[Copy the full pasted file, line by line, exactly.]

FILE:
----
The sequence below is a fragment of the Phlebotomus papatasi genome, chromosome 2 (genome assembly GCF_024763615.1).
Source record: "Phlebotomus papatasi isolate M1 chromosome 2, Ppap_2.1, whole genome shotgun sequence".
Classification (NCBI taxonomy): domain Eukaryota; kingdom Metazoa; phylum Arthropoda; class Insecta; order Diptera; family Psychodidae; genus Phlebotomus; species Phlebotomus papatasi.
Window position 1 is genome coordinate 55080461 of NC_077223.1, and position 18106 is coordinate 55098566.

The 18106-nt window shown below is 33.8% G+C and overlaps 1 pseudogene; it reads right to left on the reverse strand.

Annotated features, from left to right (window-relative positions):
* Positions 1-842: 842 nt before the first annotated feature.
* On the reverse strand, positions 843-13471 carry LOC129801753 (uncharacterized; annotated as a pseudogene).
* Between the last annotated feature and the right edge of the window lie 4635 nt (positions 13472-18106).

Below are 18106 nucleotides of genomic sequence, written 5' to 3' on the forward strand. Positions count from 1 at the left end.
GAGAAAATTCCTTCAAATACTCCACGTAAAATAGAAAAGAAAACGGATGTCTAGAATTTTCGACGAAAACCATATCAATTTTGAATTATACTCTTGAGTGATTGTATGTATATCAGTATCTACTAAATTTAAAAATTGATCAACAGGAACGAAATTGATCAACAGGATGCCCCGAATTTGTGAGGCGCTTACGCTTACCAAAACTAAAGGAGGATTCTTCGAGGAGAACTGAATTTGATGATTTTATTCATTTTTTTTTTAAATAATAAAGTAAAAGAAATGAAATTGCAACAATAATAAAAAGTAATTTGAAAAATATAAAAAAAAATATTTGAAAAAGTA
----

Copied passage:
The sequence below is a fragment of the Phlebotomus papatasi genome, chromosome 2 (genome assembly GCF_024763615.1).
Source record: "Phlebotomus papatasi isolate M1 chromosome 2, Ppap_2.1, whole genome shotgun sequence".
Classification (NCBI taxonomy): domain Eukaryota; kingdom Metazoa; phylum Arthropoda; class Insecta; order Diptera; family Psychodidae; genus Phlebotomus; species Phlebotomus papatasi.
Window position 1 is genome coordinate 55080461 of NC_077223.1, and position 18106 is coordinate 55098566.

The 18106-nt window shown below is 33.8% G+C and overlaps 1 pseudogene; it reads right to left on the reverse strand.

Annotated features, from left to right (window-relative positions):
* Positions 1-842: 842 nt before the first annotated feature.
* On the reverse strand, positions 843-13471 carry LOC129801753 (uncharacterized; annotated as a pseudogene).
* Between the last annotated feature and the right edge of the window lie 4635 nt (positions 13472-18106).

Below are 18106 nucleotides of genomic sequence, written 5' to 3' on the forward strand. Positions count from 1 at the left end.
GAGAAAATTCCTTCAAATACTCCACGTAAAATAGAAAAGAAAACGGATGTCTAGAATTTTCGACGAAAACCATATCAATTTTGAATTATACTCTTGAGTGATTGTATGTATATCAGTATCTACTAAATTTAAAAATTGATCAACAGGAACGAAATTGATCAACAGGATGCCCCGAATTTGTGAGGCGCTTACGCTTACCAAAACTAAAGGAGGATTCTTCGAGGAGAACTGAATTTGATGATTTTATTCATTTTTTTTTTAAATAATAAAGTAAAAGAAATGAAATTGCAACAATAATAAAAAGTAATTTGAAAAATATAAAAAAAAATATTTGAAAAAGTA